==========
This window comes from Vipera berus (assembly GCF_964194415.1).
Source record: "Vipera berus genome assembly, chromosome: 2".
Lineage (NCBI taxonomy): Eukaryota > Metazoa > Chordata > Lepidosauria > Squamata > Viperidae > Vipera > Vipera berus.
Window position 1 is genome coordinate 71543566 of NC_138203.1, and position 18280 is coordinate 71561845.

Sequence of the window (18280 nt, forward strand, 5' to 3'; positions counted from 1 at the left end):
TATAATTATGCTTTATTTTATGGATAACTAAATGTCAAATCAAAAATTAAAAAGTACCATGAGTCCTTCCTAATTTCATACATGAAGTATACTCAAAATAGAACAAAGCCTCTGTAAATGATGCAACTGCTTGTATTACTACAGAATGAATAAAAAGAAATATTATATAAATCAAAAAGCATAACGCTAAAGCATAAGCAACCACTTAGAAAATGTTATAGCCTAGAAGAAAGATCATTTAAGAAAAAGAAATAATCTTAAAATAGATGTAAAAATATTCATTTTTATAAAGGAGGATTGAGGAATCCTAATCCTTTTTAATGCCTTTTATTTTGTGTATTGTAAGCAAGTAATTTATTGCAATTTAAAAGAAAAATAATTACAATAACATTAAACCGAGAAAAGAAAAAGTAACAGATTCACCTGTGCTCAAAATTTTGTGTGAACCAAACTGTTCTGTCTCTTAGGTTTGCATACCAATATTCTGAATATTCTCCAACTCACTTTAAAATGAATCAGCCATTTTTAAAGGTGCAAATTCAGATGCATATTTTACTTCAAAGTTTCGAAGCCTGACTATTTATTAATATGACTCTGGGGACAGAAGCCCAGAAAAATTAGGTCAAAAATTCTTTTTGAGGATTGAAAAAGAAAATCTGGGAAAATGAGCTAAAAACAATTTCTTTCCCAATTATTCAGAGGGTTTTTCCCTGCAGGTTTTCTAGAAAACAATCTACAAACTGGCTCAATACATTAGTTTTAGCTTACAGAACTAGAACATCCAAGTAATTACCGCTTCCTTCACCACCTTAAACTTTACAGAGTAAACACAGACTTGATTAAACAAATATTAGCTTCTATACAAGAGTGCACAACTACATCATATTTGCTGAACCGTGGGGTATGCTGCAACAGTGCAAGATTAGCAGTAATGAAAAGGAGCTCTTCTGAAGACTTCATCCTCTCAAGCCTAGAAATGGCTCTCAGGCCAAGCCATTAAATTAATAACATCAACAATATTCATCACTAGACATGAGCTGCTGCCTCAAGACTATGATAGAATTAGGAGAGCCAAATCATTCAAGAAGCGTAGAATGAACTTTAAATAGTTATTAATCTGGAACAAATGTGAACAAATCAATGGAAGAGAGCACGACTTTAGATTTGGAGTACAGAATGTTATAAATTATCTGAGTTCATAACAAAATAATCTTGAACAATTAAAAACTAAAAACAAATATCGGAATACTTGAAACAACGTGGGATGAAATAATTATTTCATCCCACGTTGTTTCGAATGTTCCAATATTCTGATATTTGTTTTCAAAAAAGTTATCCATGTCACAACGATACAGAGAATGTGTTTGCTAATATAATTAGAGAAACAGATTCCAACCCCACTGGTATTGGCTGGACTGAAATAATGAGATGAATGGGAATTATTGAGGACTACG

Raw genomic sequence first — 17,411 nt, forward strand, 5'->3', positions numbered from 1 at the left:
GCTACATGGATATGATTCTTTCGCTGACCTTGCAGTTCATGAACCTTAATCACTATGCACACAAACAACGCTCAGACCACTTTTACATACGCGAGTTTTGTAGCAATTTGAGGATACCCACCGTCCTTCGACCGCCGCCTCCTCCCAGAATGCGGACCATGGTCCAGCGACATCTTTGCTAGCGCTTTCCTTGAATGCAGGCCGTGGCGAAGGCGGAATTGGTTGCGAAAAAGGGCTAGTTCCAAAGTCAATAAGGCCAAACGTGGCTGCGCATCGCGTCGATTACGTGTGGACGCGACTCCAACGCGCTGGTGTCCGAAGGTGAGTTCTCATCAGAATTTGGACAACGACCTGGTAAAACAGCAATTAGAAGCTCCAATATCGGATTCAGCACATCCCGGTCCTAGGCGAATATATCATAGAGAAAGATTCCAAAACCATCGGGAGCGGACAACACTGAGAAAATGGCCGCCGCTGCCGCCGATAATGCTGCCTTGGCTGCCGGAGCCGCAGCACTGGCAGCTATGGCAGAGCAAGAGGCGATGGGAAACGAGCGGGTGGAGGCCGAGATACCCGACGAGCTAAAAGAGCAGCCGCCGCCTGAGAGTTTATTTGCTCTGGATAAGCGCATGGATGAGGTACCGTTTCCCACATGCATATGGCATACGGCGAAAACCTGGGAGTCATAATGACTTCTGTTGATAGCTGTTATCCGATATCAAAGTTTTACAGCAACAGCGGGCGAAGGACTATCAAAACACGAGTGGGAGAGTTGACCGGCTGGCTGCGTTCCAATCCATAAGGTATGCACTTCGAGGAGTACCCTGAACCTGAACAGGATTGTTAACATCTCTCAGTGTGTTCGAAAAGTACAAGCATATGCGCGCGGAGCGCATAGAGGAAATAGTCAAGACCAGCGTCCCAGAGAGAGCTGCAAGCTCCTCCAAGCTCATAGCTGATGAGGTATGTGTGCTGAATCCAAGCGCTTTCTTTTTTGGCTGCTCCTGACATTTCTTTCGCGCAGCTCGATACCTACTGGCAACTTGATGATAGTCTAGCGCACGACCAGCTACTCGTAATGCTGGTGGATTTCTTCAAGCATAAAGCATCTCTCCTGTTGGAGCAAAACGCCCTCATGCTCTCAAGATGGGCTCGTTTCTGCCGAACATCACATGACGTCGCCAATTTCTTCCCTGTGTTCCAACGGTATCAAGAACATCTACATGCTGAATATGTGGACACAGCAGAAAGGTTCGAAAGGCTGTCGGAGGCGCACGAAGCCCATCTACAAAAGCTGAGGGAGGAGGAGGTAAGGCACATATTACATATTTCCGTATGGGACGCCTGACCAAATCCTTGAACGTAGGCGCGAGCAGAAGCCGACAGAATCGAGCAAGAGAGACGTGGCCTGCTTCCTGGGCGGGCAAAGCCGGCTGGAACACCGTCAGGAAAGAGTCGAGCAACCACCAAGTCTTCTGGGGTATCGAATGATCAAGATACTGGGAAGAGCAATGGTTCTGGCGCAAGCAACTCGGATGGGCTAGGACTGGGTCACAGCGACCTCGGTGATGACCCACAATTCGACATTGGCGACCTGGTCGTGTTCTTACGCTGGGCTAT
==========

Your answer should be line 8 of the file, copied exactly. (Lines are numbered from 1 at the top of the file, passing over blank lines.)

GCTACATGGATATGATTCTTTCGCTGACCTTGCAGTTCATGAACCTTAATCACTATGCACACAAACAACGCTCAGACCACTTTTACATACGCGAGTTTTGTAGCAATTTGAGGATACCCACCGTCCTTCGACCGCCGCCTCCTCCCAGAATGCGGACCATGGTCCAGCGACATCTTTGCTAGCGCTTTCCTTGAATGCAGGCCGTGGCGAAGGCGGAATTGGTTGCGAAAAAGGGCTAGTTCCAAAGTCAATAAGGCCAAACGTGGCTGCGCATCGCGTCGATTACGTGTGGACGCGACTCCAACGCGCTGGTGTCCGAAGGTGAGTTCTCATCAGAATTTGGACAACGACCTGGTAAAACAGCAATTAGAAGCTCCAATATCGGATTCAGCACATCCCGGTCCTAGGCGAATATATCATAGAGAAAGATTCCAAAACCATCGGGAGCGGACAACACTGAGAAAATGGCCGCCGCTGCCGCCGATAATGCTGCCTTGGCTGCCGGAGCCGCAGCACTGGCAGCTATGGCAGAGCAAGAGGCGATGGGAAACGAGCGGGTGGAGGCCGAGATACCCGACGAGCTAAAAGAGCAGCCGCCGCCTGAGAGTTTATTTGCTCTGGATAAGCGCATGGATGAGGTACCGTTTCCCACATGCATATGGCATACGGCGAAAACCTGGGAGTCATAATGACTTCTGTTGATAGCTGTTATCCGATATCAAAGTTTTACAGCAACAGCGGGCGAAGGACTATCAAAACACGAGTGGGAGAGTTGACCGGCTGGCTGCGTTCCAATCCATAAGGTATGCACTTCGAGGAGTACCCTGAACCTGAACAGGATTGTTAACATCTCTCAGTGTGTTCGAAAAGTACAAGCATATGCGCGCGGAGCGCATAGAGGAAATAGTCAAGACCAGCGTCCCAGAGAGAGCTGCAAGCTCCTCCAAGCTCATAGCTGATGAGGTATGTGTGCTGAATCCAAGCGCTTTCTTTTTTGGCTGCTCCTGACATTTCTTTCGCGCAGCTCGATACCTACTGGCAACTTGATGATAGTCTAGCGCACGACCAGCTACTCGTAATGCTGGTGGATTTCTTCAAGCATAAAGCATCTCTCCTGTTGGAGCAAAACGCCCTCATGCTCTCAAGATGGGCTCGTTTCTGCCGAACATCACATGACGTCGCCAATTTCTTCCCTGTGTTCCAACGGTATCAAGAACATCTACATGCTGAATATGTGGACACAGCAGAAAGGTTCGAAAGGCTGTCGGAGGCGCACGAAGCCCATCTACAAAAGCTGAGGGAGGAGGAGGTAAGGCACATATTACATATTTCCGTATGGGACGCCTGACCAAATCCTTGAACGTAGGCGCGAGCAGAAGCCGACAGAATCGAGCAAGAGAGACGTGGCCTGCTTCCTGGGCGGGCAAAGCCGGCTGGAACACCGTCAGGAAAGAGTCGAGCAACCACCAAGTCTTCTGGGGTATCGAATGATCAAGATACTGGGAAGAGCAATGGTTCTGGCGCAAGCAACTCGGATGGGCTAGGACTGGGTCACAGCGACCTCGGTGATGACCCACAATTCGACATTGGCGACCTGGTCGTGTTCTTACGCTGGGCTAT